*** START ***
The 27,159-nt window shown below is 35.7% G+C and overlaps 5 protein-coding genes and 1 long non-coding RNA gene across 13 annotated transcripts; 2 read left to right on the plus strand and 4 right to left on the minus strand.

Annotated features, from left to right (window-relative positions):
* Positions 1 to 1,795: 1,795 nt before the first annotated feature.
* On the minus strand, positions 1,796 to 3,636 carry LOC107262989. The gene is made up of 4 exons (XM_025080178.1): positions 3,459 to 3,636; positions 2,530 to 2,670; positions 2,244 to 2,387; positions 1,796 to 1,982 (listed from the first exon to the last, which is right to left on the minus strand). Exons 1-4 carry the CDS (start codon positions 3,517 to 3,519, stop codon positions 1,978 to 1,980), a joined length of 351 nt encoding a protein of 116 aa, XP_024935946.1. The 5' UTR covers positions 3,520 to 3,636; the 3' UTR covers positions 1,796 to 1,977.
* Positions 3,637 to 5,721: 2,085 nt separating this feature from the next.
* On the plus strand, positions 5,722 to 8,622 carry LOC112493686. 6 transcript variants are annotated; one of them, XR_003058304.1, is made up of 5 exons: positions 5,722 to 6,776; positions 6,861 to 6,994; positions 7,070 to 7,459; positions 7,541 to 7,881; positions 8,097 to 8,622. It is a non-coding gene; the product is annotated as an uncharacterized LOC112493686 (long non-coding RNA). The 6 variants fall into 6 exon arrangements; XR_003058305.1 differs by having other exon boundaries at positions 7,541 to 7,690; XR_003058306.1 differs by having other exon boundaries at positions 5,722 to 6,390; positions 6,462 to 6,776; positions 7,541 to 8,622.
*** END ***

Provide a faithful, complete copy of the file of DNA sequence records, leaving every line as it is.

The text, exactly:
The 27,159-nt window shown below is 35.7% G+C and overlaps 5 protein-coding genes and 1 long non-coding RNA gene across 13 annotated transcripts; 2 read left to right on the plus strand and 4 right to left on the minus strand.

Annotated features, from left to right (window-relative positions):
* Positions 1 to 1,795: 1,795 nt before the first annotated feature.
* On the minus strand, positions 1,796 to 3,636 carry LOC107262989. The gene is made up of 4 exons (XM_025080178.1): positions 3,459 to 3,636; positions 2,530 to 2,670; positions 2,244 to 2,387; positions 1,796 to 1,982 (listed from the first exon to the last, which is right to left on the minus strand). Exons 1-4 carry the CDS (start codon positions 3,517 to 3,519, stop codon positions 1,978 to 1,980), a joined length of 351 nt encoding a protein of 116 aa, XP_024935946.1. The 5' UTR covers positions 3,520 to 3,636; the 3' UTR covers positions 1,796 to 1,977.
* Positions 3,637 to 5,721: 2,085 nt separating this feature from the next.
* On the plus strand, positions 5,722 to 8,622 carry LOC112493686. 6 transcript variants are annotated; one of them, XR_003058304.1, is made up of 5 exons: positions 5,722 to 6,776; positions 6,861 to 6,994; positions 7,070 to 7,459; positions 7,541 to 7,881; positions 8,097 to 8,622. It is a non-coding gene; the product is annotated as an uncharacterized LOC112493686 (long non-coding RNA). The 6 variants fall into 6 exon arrangements; XR_003058305.1 differs by having other exon boundaries at positions 7,541 to 7,690; XR_003058306.1 differs by having other exon boundaries at positions 5,722 to 6,390; positions 6,462 to 6,776; positions 7,541 to 8,622.